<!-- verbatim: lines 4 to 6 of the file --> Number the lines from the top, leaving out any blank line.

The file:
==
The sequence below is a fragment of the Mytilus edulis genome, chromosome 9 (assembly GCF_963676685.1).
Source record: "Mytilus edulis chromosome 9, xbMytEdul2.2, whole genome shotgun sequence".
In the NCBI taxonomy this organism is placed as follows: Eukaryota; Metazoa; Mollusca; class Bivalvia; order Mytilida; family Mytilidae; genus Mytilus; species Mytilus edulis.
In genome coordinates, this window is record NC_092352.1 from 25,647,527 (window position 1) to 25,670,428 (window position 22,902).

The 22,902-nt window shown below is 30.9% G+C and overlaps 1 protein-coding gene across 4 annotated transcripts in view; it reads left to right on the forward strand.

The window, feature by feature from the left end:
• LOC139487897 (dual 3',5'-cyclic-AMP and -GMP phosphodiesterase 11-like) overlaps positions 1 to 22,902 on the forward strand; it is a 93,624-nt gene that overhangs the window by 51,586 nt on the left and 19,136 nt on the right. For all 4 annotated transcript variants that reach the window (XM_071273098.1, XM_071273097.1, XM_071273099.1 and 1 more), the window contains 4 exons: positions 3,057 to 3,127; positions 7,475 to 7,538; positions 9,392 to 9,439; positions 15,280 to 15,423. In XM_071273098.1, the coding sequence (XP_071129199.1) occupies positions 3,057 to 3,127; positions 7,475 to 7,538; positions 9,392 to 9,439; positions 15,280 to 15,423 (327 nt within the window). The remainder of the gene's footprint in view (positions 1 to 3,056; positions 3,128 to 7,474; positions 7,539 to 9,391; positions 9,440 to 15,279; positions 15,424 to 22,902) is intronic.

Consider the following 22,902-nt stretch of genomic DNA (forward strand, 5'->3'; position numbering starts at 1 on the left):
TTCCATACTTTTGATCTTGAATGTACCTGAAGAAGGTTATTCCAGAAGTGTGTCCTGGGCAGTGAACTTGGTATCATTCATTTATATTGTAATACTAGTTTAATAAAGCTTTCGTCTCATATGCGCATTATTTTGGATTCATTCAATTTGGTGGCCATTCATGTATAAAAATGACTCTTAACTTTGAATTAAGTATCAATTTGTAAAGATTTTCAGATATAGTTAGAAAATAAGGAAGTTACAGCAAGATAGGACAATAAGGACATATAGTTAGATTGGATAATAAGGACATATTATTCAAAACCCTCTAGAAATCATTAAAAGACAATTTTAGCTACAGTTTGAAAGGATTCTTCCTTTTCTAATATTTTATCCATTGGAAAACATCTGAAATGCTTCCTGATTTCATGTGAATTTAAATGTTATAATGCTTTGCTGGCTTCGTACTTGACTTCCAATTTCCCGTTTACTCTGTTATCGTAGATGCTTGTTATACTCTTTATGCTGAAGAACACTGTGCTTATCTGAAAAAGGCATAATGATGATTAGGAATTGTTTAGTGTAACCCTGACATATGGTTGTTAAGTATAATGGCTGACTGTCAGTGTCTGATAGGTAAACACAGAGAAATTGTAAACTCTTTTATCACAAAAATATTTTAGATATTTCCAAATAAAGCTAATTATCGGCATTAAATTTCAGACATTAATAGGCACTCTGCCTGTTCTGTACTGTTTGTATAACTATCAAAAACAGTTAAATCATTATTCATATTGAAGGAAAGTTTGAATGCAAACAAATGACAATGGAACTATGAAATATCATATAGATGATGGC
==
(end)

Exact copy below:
In genome coordinates, this window is record NC_092352.1 from 25,647,527 (window position 1) to 25,670,428 (window position 22,902).

The 22,902-nt window shown below is 30.9% G+C and overlaps 1 protein-coding gene across 4 annotated transcripts in view; it reads left to right on the forward strand.

The window, feature by feature from the left end: